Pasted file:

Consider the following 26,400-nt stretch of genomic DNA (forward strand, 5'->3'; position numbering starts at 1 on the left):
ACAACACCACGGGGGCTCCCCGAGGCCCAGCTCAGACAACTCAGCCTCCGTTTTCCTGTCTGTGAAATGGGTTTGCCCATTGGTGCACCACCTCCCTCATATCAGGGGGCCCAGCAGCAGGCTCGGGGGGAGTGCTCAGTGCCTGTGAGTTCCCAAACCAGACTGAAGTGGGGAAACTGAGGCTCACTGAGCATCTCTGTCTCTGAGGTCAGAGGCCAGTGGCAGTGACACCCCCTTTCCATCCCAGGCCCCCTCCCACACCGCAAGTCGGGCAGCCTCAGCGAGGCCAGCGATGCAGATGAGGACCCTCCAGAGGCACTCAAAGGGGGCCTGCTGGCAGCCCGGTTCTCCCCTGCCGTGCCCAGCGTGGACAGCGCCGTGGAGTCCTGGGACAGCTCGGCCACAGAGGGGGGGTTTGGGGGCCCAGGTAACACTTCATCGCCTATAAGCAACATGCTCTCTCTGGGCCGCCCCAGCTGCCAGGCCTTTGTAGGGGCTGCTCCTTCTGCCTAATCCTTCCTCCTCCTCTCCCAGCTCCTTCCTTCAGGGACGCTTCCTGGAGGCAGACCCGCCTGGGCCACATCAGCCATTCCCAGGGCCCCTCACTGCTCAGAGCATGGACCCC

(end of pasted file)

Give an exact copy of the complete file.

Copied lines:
Consider the following 26,400-nt stretch of genomic DNA (forward strand, 5'->3'; position numbering starts at 1 on the left):
ACAACACCACGGGGGCTCCCCGAGGCCCAGCTCAGACAACTCAGCCTCCGTTTTCCTGTCTGTGAAATGGGTTTGCCCATTGGTGCACCACCTCCCTCATATCAGGGGGCCCAGCAGCAGGCTCGGGGGGAGTGCTCAGTGCCTGTGAGTTCCCAAACCAGACTGAAGTGGGGAAACTGAGGCTCACTGAGCATCTCTGTCTCTGAGGTCAGAGGCCAGTGGCAGTGACACCCCCTTTCCATCCCAGGCCCCCTCCCACACCGCAAGTCGGGCAGCCTCAGCGAGGCCAGCGATGCAGATGAGGACCCTCCAGAGGCACTCAAAGGGGGCCTGCTGGCAGCCCGGTTCTCCCCTGCCGTGCCCAGCGTGGACAGCGCCGTGGAGTCCTGGGACAGCTCGGCCACAGAGGGGGGGTTTGGGGGCCCAGGTAACACTTCATCGCCTATAAGCAACATGCTCTCTCTGGGCCGCCCCAGCTGCCAGGCCTTTGTAGGGGCTGCTCCTTCTGCCTAATCCTTCCTCCTCCTCTCCCAGCTCCTTCCTTCAGGGACGCTTCCTGGAGGCAGACCCGCCTGGGCCACATCAGCCATTCCCAGGGCCCCTCACTGCTCAGAGCATGGACCCC